It’s a bit of a late entry for phrase of the year, but the term ‘nepo babies’ has captured attention this week. It was first used in this article in New York magazine to describe the children of celebrities cushioned by their parents’ famous name. Lucy Fisher, chief political commentator for Times Radio, has also pointed out how many ‘nepo babies’ there are in Westminster. I was reading her article while trying to make sense of Jamie Oliver’s guest editorship of the Today programme this morning: he is also a ‘nepo baby’ insofar as he learned to cook by helping out in his parents’ pub. But was that nepotism? Or just human nature in following the family trade?
I tried to be a ‘nepo baby’ and follow my dad into the RAF but, luckily for our national security, I failed the tests. But was it so odd for me to try? Following a family career pattern has long been done by accountants, chefs, doctors, musicians, actors – and, most certainly, writers. People are more inclined to do what they know, or what they see. Often, they do it well. J.C. Bach followed J.S.; Martin Amis followed Kingsley, Mary Shelley learnt from Mary Wollstonecraft, David Updike from John. Pick up a newspaper and you’ll see the family factor at work: Giles Coren after Alan, Tom Utley after Peter. All first-rate writers. A family link isn’t always nepotism.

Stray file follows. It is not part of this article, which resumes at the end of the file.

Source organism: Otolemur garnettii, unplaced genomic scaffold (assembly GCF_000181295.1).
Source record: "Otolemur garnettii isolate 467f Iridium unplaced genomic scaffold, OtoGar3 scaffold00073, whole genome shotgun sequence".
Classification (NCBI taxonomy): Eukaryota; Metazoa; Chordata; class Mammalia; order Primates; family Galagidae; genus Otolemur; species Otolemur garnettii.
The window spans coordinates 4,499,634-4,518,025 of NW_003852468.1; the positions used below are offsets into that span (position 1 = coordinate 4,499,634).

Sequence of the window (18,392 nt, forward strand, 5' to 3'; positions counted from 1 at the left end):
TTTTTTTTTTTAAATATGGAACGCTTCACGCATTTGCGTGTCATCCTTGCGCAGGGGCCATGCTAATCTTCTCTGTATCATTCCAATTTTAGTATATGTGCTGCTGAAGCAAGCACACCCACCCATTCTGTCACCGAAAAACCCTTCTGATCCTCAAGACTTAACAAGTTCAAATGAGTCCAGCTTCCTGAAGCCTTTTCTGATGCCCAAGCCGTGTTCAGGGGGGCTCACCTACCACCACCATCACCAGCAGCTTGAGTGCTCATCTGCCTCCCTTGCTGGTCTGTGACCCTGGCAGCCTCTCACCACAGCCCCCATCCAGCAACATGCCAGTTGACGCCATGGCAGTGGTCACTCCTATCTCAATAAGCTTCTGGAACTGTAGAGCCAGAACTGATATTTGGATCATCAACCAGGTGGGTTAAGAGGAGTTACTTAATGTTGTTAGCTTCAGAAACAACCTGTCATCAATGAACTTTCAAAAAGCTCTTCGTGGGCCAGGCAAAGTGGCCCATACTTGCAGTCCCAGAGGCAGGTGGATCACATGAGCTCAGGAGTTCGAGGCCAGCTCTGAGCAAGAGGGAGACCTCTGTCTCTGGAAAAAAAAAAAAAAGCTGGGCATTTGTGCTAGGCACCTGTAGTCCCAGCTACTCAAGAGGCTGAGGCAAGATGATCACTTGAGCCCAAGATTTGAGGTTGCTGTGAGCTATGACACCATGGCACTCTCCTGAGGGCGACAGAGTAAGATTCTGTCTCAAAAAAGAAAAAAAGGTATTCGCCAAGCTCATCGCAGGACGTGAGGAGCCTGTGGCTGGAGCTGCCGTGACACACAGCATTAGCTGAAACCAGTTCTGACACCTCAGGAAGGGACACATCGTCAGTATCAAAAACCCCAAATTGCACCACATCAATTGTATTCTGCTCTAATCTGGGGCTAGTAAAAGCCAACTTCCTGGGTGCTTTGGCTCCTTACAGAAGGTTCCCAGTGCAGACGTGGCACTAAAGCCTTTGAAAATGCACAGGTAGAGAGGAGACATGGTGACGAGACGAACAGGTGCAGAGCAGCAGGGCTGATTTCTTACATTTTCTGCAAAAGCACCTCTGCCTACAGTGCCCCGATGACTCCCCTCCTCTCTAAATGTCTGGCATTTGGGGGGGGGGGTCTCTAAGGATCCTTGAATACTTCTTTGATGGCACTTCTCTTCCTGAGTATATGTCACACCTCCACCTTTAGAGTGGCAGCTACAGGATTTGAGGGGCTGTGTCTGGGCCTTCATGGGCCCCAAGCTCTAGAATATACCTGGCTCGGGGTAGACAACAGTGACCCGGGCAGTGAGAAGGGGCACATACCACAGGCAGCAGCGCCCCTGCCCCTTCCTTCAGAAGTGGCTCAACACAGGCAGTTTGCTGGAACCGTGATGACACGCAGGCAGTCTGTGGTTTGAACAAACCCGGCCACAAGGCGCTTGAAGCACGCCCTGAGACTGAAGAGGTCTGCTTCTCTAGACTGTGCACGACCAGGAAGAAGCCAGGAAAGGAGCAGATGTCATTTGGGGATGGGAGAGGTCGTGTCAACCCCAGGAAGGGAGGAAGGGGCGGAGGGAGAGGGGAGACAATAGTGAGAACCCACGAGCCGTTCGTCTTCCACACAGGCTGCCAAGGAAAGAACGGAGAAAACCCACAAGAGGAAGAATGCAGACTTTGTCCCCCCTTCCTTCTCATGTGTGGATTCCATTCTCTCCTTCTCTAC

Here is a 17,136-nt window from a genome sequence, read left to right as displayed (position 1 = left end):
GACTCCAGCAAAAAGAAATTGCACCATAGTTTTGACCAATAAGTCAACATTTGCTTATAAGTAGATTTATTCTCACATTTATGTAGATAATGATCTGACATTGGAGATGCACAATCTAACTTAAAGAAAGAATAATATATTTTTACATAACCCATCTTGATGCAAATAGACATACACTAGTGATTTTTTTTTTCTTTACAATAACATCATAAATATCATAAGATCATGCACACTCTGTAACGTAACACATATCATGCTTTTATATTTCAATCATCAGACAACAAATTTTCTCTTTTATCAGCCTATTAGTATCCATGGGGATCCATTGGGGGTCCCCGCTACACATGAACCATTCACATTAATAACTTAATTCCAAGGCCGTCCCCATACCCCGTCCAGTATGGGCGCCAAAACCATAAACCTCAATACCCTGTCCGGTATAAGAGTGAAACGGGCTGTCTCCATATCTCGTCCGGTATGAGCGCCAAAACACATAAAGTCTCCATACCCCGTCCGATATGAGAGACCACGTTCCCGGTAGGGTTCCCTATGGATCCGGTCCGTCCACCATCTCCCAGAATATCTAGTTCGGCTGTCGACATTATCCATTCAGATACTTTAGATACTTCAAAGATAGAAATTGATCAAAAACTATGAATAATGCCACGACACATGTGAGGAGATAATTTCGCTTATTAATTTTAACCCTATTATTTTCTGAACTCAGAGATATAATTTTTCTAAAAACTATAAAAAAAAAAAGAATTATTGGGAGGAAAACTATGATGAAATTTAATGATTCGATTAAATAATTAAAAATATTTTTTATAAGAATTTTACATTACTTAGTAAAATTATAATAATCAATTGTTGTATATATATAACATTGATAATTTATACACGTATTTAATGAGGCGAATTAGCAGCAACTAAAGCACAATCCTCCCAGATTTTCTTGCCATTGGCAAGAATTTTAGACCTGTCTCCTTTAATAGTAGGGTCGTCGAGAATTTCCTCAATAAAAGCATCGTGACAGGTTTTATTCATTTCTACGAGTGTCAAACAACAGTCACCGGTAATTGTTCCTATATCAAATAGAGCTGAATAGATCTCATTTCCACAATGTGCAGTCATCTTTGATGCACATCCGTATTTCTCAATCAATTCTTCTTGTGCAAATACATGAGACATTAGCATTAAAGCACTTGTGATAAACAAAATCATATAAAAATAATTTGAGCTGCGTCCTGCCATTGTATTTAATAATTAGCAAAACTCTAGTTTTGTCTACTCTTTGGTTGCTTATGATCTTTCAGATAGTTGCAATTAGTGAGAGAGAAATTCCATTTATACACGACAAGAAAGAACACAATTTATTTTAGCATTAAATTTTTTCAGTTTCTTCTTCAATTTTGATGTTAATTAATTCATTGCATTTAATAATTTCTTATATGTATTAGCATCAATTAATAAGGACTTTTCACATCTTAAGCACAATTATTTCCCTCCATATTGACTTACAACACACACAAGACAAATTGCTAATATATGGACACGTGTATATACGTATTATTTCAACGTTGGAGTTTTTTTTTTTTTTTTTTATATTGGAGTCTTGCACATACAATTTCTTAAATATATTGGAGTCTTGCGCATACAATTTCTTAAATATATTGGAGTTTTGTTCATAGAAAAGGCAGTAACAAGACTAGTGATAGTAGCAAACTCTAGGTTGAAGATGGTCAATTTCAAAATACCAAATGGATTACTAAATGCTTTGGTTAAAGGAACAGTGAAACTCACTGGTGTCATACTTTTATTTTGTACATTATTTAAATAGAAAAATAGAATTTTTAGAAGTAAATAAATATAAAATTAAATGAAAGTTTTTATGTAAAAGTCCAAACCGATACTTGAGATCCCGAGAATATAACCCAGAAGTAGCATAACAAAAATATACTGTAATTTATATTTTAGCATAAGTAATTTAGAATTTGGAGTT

Since becoming an editor, and entering the business of hiring writers, I’ve seen how prejudice works both ways. I’ll get the odd email from a parent (or grandparent) advocating a young talent. It tends not to work. The Spectator hires via a no-CV policy for most posts. Not all: when we hired a Steerpike reporter, it was a senior job and we wanted someone with years of Westminster experience – we hired James Heale.